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The Moon and Sixpence

William Somerset Maugham

公版免费书 / 外国经典 · 7.5万字

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第1章

I confess that when first I made acquaintance with Charles Strickland I never for a moment discerned that there was in him anything out of the ordinary.Yet now few will be found to deny his greatness.I do not speak of that greatness which is achieved by the fortunate politician or the successful soldier; that is a quality which belongs to the place he occupies rather than to the man; and a change of circumstances reduces it to very discreet proportions. The Prime Minister out of office is seen, too often, to have been but a pompous rhetorician, and the General without an army is but the tame hero of a market town.The greatness of Charles Strickland was authentic.It may be that you do not like his art, but at all events you can hardly refuse it the tribute of your interest.He disturbs and arrests. The time has passed when he was an object of ridicule, and it is no longer a mark of eccentricity to defend or of perversity to extol him.His faults are accepted as the necessary complement to his merits.It is still possible to discuss his place in art, and the adulation of his admirers is perhaps no less capricious than the disparagement of his detractors; but one thing can never be doubtful, and that is that he had genius.To my mind the most interesting thing in art is the personality of the artist; and if that is singular, I am willing to excuse a thousand faults.I suppose Velasquez was a better painter than El Greco, but custom stales one's admiration for him: the Cretan, sensual and tragic, proffers the mystery of his soul like a standing sacrifice.The artist, painter, poet, or musician, by his decoration, sublime or beautiful, satisfies the aesthetic sense; but that is akin to the sexual instinct, and shares its barbarity: he lays before you also the greater gift of himself.To pursue his secret has something of the fascination of a detective story.It is a riddle which shares with the universe the merit of having no answer.The most insignificant of Strickland's works suggests a personality which is strange, tormented, and complex; and it is this surely which prevents even those who do not like his pictures from being indifferent to them; it is this which has excited so curious an interest in his life and character.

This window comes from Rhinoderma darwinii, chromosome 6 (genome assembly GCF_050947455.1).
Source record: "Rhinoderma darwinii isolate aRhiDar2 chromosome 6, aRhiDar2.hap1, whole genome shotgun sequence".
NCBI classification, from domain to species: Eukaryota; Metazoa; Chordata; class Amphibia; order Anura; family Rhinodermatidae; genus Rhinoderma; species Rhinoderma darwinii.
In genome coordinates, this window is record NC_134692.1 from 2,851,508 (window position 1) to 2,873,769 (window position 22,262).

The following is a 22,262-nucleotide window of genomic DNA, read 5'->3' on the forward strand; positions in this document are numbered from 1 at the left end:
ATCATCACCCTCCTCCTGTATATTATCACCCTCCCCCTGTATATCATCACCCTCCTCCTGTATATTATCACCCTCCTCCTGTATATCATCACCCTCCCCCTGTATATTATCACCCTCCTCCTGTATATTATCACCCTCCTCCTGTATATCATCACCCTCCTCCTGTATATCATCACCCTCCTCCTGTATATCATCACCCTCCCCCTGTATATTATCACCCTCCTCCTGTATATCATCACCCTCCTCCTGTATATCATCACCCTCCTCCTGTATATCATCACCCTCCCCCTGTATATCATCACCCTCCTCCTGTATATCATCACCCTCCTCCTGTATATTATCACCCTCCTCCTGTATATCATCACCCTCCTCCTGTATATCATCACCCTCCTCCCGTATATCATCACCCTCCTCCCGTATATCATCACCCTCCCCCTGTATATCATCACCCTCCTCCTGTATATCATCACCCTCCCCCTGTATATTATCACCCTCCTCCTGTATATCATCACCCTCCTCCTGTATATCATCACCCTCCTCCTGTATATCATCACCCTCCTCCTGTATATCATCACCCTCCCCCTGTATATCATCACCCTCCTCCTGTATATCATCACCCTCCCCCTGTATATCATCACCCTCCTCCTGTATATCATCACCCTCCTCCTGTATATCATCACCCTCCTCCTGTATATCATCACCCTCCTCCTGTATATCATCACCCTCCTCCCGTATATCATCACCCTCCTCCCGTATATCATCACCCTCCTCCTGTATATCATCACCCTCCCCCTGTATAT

It was not till four years after Strickland's death that Maurice Huretwrote that article in the which rescued the unknown painter from oblivion and blazed the trail which succeeding writers, with more or less docility, have followed.For a long time no critic has enjoyed in France a more incontestable authority, and it was impossible not to be impressed by the claims he made; they seemed extravagant; but later judgments have confirmed his estimate, and the reputation of Charles Strickland is now firmly established on the lines which he laid down.The rise of this reputation is one of the most romantic incidents in the history of art.But I do not propose to deal with Charles Strickland's work except in so far as it touches upon his character.I cannot agree with the painters who claim superciliously that the layman can understand nothing of painting, and that he can best show his appreciation of their works by silence and a cheque-book.It is a grotesque misapprehension which sees in art no more than a craft comprehensible perfectly only to the craftsman: art is a manifestation of emotion, and emotion speaks a language that all may understand.But I will allow that the critic who has not a practical knowledge of technique is seldom able to say anything on the subject of real value, and my ignorance of painting is extreme.Fortunately, there is no need for me to risk the adventure, since my friend, Mr.Edward Leggatt, an able writer as well as an admirable painter, has exhaustively discussed Charles Strickland's work in a little book[1] which is a charming example of a style, for the most part, less happily cultivated in England than in France.

"A Modern Artist:Notes on the Work of Charles Strickland," by Edward Leggatt, A.R.H.A.Martin Secker, 1917.

Maurice Huret in his famous article gave an outline of Charles Strickland's life which was well calculated to whet the appetites of the inquiring.With his disinterested passion for art, he had a real desire to call the attention of the wise to a talent which was in the highest degree original; but he was too good a journalist to be unaware that the "human interest" would enable him more easily to effect his purpose.And when such as had come in contact with Strickland in the past, writers who had known him in London, painters who had met him in the cafes ofMontmartre, discovered to their amazement that where they had seen but an unsuccessful artist, like another, authentic genius had rubbed shoulders with them there began to appear in the magazines of France and America a succession of articles, the reminiscences of one, the appreciation of another, which added to Strickland's notoriety, and fed without satisfying the curiosity of the public.The subject was grateful, and the industrious Weitbrecht-Rotholz in his imposing monograph[2] has been able to give a remarkable list of authorities.

"Karl Strickland: sein Leben und seine Kunst," by Hugo Weitbrecht-Rotholz, Ph.D. Schwingel und Hanisch. Leipzig, 1914.

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